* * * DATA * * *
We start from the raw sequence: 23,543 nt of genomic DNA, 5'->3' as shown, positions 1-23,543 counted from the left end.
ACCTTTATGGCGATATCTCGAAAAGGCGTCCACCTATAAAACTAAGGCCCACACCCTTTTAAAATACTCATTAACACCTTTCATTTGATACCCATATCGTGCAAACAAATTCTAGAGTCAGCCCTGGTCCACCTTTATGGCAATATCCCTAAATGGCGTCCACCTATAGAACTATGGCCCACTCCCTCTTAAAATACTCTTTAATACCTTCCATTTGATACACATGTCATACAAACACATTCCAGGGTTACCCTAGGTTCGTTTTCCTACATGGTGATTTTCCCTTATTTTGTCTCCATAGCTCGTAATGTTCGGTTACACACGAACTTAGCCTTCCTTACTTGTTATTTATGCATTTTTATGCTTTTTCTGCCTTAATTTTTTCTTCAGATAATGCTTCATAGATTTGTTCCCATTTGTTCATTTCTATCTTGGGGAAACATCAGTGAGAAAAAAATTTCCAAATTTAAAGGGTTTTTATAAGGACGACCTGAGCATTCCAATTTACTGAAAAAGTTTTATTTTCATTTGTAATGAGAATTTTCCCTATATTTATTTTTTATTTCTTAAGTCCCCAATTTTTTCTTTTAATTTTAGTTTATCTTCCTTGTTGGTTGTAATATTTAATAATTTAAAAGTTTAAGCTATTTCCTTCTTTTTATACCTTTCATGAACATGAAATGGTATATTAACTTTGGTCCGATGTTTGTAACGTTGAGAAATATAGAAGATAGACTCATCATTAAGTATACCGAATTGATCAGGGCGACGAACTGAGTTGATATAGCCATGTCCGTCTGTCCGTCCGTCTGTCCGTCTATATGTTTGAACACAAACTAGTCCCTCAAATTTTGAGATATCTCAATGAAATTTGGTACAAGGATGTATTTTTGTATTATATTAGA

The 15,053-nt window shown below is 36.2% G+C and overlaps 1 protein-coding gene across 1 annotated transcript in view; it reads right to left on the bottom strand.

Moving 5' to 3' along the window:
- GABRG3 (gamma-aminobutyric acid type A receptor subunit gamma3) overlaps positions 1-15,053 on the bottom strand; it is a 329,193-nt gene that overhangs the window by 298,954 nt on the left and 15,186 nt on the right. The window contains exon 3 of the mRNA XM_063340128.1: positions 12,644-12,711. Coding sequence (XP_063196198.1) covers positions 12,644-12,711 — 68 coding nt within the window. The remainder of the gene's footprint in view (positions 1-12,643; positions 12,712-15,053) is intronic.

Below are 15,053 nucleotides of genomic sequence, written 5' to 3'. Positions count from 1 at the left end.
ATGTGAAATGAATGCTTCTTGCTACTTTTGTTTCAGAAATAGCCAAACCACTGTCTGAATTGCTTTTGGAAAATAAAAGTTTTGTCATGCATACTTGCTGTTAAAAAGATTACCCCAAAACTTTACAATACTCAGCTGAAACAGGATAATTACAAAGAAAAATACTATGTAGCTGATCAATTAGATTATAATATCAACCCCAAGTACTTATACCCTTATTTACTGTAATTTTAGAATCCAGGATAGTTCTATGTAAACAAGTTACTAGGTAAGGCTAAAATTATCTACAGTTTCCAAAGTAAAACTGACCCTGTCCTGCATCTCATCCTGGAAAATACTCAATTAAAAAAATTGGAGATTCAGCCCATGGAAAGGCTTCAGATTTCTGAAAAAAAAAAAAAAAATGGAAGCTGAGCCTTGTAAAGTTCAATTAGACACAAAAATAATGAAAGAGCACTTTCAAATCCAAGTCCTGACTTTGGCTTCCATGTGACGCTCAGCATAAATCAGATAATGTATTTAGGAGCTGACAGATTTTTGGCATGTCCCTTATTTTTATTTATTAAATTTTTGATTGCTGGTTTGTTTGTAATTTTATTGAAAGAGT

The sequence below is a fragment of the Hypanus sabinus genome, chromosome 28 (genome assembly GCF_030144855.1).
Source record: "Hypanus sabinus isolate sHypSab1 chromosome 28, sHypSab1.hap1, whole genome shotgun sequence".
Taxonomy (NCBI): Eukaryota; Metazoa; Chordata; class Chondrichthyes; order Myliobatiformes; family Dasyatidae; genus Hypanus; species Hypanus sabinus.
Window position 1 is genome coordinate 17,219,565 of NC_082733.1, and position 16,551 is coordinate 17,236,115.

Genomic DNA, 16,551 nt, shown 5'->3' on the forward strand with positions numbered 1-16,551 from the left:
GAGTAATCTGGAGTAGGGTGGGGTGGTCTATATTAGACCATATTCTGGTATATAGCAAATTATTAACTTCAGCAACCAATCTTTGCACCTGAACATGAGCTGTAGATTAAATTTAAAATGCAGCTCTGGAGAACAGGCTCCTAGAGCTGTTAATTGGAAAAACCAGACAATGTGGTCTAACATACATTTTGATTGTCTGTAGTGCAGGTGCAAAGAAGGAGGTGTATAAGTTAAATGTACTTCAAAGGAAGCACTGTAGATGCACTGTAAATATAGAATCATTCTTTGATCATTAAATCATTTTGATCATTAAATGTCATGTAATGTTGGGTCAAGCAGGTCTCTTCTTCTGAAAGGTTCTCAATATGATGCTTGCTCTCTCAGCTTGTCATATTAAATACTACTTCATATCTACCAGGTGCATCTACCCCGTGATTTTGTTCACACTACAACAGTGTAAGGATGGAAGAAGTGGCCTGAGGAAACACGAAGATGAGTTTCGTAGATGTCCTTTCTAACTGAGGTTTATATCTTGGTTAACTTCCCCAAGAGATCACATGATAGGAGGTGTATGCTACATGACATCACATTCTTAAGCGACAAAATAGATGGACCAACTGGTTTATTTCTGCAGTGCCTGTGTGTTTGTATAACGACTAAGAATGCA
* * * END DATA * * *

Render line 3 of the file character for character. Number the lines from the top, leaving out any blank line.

The 15,053-nt window shown below is 36.2% G+C and overlaps 1 protein-coding gene across 1 annotated transcript in view; it reads right to left on the bottom strand.